The Herald's coverage wasn't exactly apolitical or devoid of dissenting voices on race relations. For example, the paper ran Hone Harawira's opinion piece Ngapuhi's settlement role critical to future of Treaty. Nonetheless the decision does raise questions about what other protest activity might go unreported in future. And it's also worth noting that the Dominion Post ran an editorial yesterday that sought to justify and embrace the tradition of Waitangi Day protests - see: Protest part of our democracy. It pointed out the positive role played by such actions: 'And protests at Waitangi were a necessary part of our history. We had to learn to take the Treaty seriously and to attempt to right the injustices of the past. If we had not done so, Maori anger and frustration could have taken far more dangerous forms than it has done. The angry scenes at Waitangi over the past generation have been part of this revolution in thinking about the nation's founding document. Nobody is defending violence or law-breaking of any kind. But harsh words and insults were part of the nation's learning curve'.

Other media has also stressed the importance of examining contentious issues of race relations during 'Waitangi week' - see, for example, The Press' editorial Race inequity still tolerated.

How to mark Waitangi Day?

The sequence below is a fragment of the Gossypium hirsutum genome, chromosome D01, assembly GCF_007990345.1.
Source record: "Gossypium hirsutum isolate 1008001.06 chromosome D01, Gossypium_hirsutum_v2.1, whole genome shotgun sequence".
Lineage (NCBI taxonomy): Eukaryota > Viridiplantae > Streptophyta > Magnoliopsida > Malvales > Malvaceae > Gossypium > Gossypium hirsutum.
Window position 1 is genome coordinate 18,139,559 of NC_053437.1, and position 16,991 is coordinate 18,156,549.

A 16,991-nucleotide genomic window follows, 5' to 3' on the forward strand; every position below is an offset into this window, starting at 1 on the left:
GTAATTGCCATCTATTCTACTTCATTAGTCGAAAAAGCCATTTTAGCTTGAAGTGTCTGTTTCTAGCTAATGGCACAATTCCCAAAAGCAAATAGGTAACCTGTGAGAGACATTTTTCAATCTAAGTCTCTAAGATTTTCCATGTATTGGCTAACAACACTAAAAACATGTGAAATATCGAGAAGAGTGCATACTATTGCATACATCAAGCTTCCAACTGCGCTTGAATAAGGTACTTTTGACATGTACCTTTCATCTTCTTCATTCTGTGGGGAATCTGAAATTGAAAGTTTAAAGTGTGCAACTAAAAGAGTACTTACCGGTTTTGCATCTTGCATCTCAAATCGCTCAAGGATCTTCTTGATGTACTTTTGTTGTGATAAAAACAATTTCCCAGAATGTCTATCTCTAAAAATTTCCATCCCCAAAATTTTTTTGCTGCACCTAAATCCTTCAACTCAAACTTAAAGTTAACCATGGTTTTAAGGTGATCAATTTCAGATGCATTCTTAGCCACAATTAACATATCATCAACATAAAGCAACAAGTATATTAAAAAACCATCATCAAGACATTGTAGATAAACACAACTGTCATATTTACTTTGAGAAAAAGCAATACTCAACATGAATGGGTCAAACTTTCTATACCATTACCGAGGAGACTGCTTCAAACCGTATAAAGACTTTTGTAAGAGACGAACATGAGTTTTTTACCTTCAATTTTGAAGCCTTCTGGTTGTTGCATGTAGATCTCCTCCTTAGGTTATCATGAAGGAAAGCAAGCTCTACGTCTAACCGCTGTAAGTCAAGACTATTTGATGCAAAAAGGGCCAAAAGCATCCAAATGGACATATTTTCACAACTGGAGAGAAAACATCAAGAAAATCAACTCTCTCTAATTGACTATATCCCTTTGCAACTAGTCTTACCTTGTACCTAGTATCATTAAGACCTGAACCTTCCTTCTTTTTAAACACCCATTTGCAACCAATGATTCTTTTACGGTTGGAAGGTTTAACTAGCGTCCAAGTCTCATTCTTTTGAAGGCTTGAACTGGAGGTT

Herald columnist Toby Manhire doesn't seem to have got the memo about covering the protests. In his column today he points the finger at the 'the posse of cantankerous media commentators denouncing the Waitangi commemorations, the protests, the rows' - see: Don't try to replace Waitangi Day with a myth. Manhire makes the case for the beauty of Waitangi Day in its current form, and strongly argues against the idea of replacing it with a New Zealand National Day.

There are plenty of interesting voices on how to celebrate - or whether to celebrate - Waitangi Day. The most interesting is Morgan Godfery's Myths of nationhood: why I'm not "celebrating" Waitangi Day. See also, Carrie Stoddart-Smith's Waitangi Day Blues. And for a young Asian New Zealander's point of view, see Andrew Chen's Why I'm not celebrating Waitangi Day.

It's also notable that not all schools were closed for Waitangi Day - see Jenna Lynch's No public holiday at two top Waikato schools.

Contentious issues and ideas

In order to understand the Treaty of Waitangi, its legacy, and what it means for the future, it's necessary to look at interpretations of the past. Along these lines Chris Trotter has a particularly interesting blogpost with A Precise Moment In History: Pondering The Legacy Of Waitangi. For a very different view, see Martyn Bradbury's It's not the Treaty of Waitangi - it's the Cheaty of Waitangi.

But the must-read item about how the Treaty is currently influencing politics and government is Gareth Morgan and Susan Guthrie's Time to end use of Treaty partnership framework to justify reforms. They argue that the current emphasis on establishing bicultural 'power-sharing arrangements' has no real basis in the Treaty of Waitangi and is anti-democratic. They conclude by saying "We believe this direction will suit no-one and will ultimately generate more, not less, disharmony between Maori and non-Maori. New Zealand needs a new framework for thinking about the relationship between Maori and the wider society. The Treaty partnership framework has had its day'.